Posted by HCGH_CL on Nov 25, 2014 in Events, Fitness, Health | 0 comments
Steve Snelgrove, Howard County General Hospital’s new president, gets ready to “bike the lights.”
The Howard County General Hospital Symphony of Lights, a spectacular display of 70 larger-than-life, animated and stationary light creations, has been a favorite community holiday tradition for 21 years and the largest annual fundraising event to benefit the hospital.
People have been running, walking, driving, pushing tots in strollers, walking pets on leashes and celebrating New Year’s Eve at the Symphony of Lights for many years, and now there is a new, healthier way to enjoy the holiday magic. You can “Bike the Lights” on Tuesday, Dec. 2. It’s a great family outing and a wonderful way to kick off the holiday season for bikers of all ages and abilities. If you’re not keen on biking, you can walk…the course is 1.4 miles and mostly flat! It will help you be festive and fit.
In addition to having fun and helping your community hospital, biking is good for your heart and your health. Here are some great reasons to ride your bike through the holiday lights and to make biking a part of your regular exercise routines.
The American Heart Association (AHA) notes that physical activity—anything that makes you move your body to burn calories—is very important to prevent heart disease and stroke and recommends at least 30 minutes a day of aerobic exercise, five times a week. Biking is an excellent aerobic activity.
According to the AHA, regular exercise:
- Improves blood circulation throughout your body
- Keeps weight under control
- Improves blood cholesterol levels
- Prevents and manages high blood pressure
- Prevents bone loss
- Boosts your energy level
- Releases tension
- Improves your ability to fall asleep quickly and sleep well
- Improves self-image
- Helps manage stress
- Counters anxiety and depression
- Increases your enthusiasm and optimism
- Increases your muscle strength
A daily exercise program can provide a way for you to share an activity with your family and friends, while helping you establish good heart-healthy habits. Daily exercise can help your child deter conditions such as obesity, high blood pressure, poor cholesterol levels, and poor lifestyle habits that lead to heart attack and stroke later in life. If you are an older adult, daily physical activity can help delay or prevent chronic illnesses and diseases associated with aging, and help you maintain your quality of life and independence longer.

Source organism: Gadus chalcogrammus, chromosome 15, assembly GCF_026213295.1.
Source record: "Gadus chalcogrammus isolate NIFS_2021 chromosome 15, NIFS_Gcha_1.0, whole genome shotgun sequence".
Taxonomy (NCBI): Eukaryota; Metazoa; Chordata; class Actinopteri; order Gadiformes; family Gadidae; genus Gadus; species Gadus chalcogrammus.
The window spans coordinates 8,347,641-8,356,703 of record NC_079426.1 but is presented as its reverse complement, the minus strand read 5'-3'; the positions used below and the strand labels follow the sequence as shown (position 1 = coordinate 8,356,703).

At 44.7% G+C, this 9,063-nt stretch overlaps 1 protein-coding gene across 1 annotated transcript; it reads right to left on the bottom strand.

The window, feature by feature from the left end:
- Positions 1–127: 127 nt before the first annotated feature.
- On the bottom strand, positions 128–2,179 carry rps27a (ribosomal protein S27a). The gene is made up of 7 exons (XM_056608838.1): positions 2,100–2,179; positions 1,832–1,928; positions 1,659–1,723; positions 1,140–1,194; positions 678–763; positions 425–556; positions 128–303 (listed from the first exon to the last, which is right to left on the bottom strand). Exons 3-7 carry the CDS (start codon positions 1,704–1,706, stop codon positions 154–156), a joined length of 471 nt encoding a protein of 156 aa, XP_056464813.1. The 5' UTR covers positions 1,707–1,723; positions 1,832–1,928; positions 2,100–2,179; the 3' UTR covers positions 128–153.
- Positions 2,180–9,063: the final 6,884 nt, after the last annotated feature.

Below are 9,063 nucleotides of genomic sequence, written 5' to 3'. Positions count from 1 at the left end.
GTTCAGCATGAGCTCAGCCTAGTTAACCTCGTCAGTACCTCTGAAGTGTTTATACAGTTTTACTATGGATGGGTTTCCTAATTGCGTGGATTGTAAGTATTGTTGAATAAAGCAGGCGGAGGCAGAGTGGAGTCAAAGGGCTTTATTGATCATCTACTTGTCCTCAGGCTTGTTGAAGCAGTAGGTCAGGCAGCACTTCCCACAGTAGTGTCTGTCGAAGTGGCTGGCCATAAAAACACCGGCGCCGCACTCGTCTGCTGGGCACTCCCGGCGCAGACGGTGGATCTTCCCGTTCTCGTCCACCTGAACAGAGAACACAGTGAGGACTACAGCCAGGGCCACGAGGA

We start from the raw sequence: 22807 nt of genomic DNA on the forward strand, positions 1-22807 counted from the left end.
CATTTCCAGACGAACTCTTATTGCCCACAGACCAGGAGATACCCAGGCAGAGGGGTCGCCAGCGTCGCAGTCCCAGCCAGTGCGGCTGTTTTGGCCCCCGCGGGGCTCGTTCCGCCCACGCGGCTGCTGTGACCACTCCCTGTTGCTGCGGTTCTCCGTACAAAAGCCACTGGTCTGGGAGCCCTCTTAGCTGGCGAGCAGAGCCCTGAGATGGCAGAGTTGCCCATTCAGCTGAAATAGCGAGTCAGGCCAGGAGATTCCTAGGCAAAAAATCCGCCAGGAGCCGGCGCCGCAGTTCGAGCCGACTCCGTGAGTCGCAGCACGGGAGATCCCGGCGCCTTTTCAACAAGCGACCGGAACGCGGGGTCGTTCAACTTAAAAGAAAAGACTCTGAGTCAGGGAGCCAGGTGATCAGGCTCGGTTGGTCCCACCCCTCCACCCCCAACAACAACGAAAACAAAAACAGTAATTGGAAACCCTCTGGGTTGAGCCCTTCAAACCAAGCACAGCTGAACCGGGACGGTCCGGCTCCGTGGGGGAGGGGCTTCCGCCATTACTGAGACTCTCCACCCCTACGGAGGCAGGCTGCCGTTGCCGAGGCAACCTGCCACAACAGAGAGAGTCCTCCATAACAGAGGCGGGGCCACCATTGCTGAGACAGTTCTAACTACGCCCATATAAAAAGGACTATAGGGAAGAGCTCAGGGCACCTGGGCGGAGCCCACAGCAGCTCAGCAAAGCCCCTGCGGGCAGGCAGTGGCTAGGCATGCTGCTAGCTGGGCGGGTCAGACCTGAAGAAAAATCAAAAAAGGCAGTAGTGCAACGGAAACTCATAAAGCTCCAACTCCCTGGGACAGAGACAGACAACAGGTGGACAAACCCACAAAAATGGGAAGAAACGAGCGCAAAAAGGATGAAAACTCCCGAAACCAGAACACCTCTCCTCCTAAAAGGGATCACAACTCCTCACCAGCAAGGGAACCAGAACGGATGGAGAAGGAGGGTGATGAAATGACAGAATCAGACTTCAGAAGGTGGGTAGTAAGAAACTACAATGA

Do your hospital and your body a big favor: Come out and Bike the Lights!
Saturday, November 8, 2:00 p.m. I’m Going to be a Big Brother or Sister. Prepare for the arrival of a baby in this class at the Central Branch for new siblings. Enjoy stories, activities, and bring a favorite doll or stuffed animal to practice holding a baby. Resources for parents, too. Well & Wise event. Families; 30 – 45 min. Tickets available at Children’s Desk 15 minutes before class.
Saturday, November 8, 2:00-4:00 p.m. Time for a Spa-liday. Need to relax before the holidays? Paint your nails, learn relaxation techniques, listen to soothing music, and make spa treats such as coconut oil hand scrub, bath fizzies, and glycerin soap scrubbies at the Savage Branch. Recipes and ingredients provided. Ages 8-13. Register online or by calling 410.313.0760.
Monday, November 10, 10:00-12:00 p.m. Blood Pressure Screening. Free, walk-in blood pressure screening and monitoring at the Savage Branch offered by Howard County General Hospital: a Member of Johns Hopkins Medicine. No registration required.
Monday, November 4, 10:15 & 11:15 a.m. Turkey Twist and Shout. Sing and shake your turkey tail to tasty tunes at the Elkridge Branch! Ages 2-5 with adult; 30 min. No registration required.
Thursday, November 13, 1:00 p.m. A World of Kindness. CCome to the East Columbia Branch and celebrate random acts of kindness. Share books, songs, and make a craft. Choose Civility event. Ages 3-5; 30 min. Tickets available at Children’s Desk 15 minutes before class.
Wednesday, Nov. 19, 7 to 9 p.m. Happiest Baby on the Block in Howard County General Hospital’s Wellness Center. Learn successful techniques that can quickly soothe your crying newborn and promote a more restful sleep for your infant. Parent kits are included in the $50 couple fee.
Thursday, Nov. 20, 10 a.m. to 2 p.m. Great American Smokeout in the Howard County General Hospital lobby: includes information and literature to help you stop smoking. Free event.